My dad has a saying, ‘Christmas is not the same at everyone’s house’ and I am sure if you were to survey the people in your various circles, you will receive an array of responses and excitement levels as it pertains to the upcoming holiday season.
There are some people who absolutely adore this time of year, the nostalgia of pleasant childhood memories, reunions with loved ones, traveling down memory lane, the hustle and bustle of ‘competitive shopping’ (lol).
For others this will be the first holiday season meeting your significant other’s families, perhaps the first year traveling together as a couple or family or experiencing the excitement of a winter engagement or wedding.
Whereas for others this time of year is extremely challenging due to a recent or historic loss (i.e. divorce, death, miscarriage, breakup, etc.), current marital status or perhaps being away from family (i.e. military).
Dreaded Family Reunions
Yet and still another group may dread family reunions because of the normal, yet very unkind, unloving and emotionally abusive practice of belittlement that occurs which is masked as humor. The family members who joke about your weight, sexuality, marital status or who share embarrassing stories about your past in front of others. The family members who have the expectation to ‘suck it up’ and get over ‘it.’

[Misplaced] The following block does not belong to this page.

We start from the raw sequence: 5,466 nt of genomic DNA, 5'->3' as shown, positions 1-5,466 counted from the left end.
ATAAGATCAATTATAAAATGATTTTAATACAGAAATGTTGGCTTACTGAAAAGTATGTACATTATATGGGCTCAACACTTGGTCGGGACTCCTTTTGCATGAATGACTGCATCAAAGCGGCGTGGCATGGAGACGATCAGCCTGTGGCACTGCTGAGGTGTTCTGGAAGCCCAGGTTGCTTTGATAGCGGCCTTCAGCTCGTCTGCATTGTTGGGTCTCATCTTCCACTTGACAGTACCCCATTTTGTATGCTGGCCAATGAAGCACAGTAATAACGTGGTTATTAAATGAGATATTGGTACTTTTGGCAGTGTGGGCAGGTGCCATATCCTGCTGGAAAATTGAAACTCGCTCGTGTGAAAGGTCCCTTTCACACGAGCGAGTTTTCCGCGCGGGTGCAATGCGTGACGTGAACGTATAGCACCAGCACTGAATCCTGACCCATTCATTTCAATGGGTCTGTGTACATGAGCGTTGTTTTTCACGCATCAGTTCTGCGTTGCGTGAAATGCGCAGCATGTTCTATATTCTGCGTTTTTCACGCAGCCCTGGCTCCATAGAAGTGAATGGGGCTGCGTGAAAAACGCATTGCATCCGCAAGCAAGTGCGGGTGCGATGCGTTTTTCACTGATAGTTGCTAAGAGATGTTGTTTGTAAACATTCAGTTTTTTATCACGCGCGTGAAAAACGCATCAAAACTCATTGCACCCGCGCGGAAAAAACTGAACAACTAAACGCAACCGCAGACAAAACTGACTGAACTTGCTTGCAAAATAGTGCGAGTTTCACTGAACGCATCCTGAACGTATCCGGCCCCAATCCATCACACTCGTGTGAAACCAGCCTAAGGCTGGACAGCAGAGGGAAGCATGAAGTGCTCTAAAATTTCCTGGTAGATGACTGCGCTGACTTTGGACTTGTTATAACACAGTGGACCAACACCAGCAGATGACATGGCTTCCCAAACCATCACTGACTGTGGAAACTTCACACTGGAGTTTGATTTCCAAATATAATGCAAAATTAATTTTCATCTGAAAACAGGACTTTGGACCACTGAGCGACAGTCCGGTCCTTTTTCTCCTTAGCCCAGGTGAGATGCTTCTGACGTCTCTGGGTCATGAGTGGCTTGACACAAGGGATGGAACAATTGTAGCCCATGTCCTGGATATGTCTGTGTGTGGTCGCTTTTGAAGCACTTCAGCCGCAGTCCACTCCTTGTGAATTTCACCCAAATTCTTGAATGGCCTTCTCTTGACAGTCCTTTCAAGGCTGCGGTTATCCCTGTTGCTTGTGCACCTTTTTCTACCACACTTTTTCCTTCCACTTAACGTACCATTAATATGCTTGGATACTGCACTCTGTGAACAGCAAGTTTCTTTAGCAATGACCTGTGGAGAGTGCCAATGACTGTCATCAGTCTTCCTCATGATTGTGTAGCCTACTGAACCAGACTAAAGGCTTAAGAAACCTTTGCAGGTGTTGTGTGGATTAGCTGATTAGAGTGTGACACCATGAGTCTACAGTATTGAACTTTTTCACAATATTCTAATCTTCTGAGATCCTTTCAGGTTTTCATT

The truth is NO ONE has the right or receives a pass to abuse you on ANY level (mental, emotional, physical, spiritual, financial) REGARDLESS of their relationship to you. The excuse of, ‘That is just how mama, grandmother, cousin, uncle, etc. is’ is not acceptable. Humor is when both parties view it as such, if one person’s feelings are hurt as a result of your ‘humor’ then why would you continue to do it? Is your true intention to hurt their feelings?
Under no circumstances are you obligated to accept poor behavior from anyone, including your family. As an adult you have the right and responsibility to protect your health on all levels. This holiday season, use your voice to convey to others if their behavior is unacceptable. You may have to teach some people how to treat you and this begins by standing up for yourself. For example,
“Aunt, when you say X, I feel Y because of Z. Or When you say X, it really hurts my feelings and I am asking you to stop.”
Now the ball is in their court. Will they honor your request? If not, you have the right to limit the type of access (if any) they have to you and this may include no longer participating in holiday functions at their house or no longer extending invites to them. No one absolutely NO ONE has the right to abuse you and yes belittling is a form of emotional abuse. - Misha N. Granado, MPH, MS